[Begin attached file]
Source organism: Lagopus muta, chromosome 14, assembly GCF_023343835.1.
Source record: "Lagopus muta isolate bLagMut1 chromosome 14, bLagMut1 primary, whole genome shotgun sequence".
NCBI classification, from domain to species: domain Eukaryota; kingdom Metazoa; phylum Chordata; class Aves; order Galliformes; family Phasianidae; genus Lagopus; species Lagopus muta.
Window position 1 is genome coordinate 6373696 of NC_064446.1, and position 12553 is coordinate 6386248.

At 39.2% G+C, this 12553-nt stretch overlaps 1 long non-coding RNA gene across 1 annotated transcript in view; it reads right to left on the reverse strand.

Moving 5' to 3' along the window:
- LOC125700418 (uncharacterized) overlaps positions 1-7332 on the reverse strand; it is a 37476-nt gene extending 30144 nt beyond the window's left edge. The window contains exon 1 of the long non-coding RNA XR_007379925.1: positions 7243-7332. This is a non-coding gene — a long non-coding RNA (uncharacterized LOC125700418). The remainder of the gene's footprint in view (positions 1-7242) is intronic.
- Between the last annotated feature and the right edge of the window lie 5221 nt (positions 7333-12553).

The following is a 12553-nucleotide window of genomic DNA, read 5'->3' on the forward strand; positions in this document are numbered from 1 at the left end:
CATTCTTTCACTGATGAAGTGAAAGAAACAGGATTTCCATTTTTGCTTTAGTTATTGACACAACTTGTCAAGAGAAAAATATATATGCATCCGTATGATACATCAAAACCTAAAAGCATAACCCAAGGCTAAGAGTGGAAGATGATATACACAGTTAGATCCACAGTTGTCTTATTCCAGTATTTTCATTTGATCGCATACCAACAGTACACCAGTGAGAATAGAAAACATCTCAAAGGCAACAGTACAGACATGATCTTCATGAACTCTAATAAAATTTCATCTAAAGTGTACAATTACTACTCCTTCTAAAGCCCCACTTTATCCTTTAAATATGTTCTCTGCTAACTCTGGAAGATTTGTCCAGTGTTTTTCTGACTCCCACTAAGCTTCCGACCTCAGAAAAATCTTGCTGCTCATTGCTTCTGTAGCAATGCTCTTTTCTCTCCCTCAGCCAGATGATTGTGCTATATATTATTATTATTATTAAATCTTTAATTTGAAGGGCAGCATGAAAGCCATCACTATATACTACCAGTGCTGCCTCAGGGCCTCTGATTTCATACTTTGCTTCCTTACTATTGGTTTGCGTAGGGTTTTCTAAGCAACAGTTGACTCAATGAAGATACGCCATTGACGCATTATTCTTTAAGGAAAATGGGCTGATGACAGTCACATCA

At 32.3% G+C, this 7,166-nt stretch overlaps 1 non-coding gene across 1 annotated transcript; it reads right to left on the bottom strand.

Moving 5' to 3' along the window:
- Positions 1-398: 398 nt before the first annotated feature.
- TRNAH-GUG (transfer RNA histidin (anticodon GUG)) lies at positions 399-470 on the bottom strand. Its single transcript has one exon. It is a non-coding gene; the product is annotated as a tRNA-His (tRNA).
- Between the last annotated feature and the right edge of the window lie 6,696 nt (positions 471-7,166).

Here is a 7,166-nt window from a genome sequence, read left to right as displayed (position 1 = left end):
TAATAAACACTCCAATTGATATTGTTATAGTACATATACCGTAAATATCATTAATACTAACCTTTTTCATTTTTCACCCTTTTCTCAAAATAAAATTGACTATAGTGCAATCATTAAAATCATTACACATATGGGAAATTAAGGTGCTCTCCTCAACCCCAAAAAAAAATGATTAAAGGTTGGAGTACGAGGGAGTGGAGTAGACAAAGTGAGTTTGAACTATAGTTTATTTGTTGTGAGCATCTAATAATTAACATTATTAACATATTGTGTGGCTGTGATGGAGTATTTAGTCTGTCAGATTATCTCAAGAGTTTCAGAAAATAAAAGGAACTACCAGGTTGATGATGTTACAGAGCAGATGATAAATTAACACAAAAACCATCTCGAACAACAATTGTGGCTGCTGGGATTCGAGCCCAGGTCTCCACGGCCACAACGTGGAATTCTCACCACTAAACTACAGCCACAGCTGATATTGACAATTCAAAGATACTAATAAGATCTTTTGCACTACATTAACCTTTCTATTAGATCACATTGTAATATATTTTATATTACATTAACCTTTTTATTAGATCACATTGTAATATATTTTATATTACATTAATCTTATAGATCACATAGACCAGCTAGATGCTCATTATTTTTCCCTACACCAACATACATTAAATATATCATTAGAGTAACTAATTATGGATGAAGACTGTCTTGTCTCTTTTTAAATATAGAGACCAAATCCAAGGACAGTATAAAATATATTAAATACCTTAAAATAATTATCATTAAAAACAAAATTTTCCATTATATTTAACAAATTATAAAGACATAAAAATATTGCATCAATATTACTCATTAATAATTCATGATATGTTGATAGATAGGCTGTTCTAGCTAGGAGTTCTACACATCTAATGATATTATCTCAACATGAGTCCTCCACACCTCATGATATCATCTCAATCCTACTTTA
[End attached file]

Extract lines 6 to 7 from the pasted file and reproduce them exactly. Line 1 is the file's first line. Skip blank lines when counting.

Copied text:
Moving 5' to 3' along the window:
- LOC125700418 (uncharacterized) overlaps positions 1-7332 on the reverse strand; it is a 37476-nt gene extending 30144 nt beyond the window's left edge. The window contains exon 1 of the long non-coding RNA XR_007379925.1: positions 7243-7332. This is a non-coding gene — a long non-coding RNA (uncharacterized LOC125700418). The remainder of the gene's footprint in view (positions 1-7242) is intronic.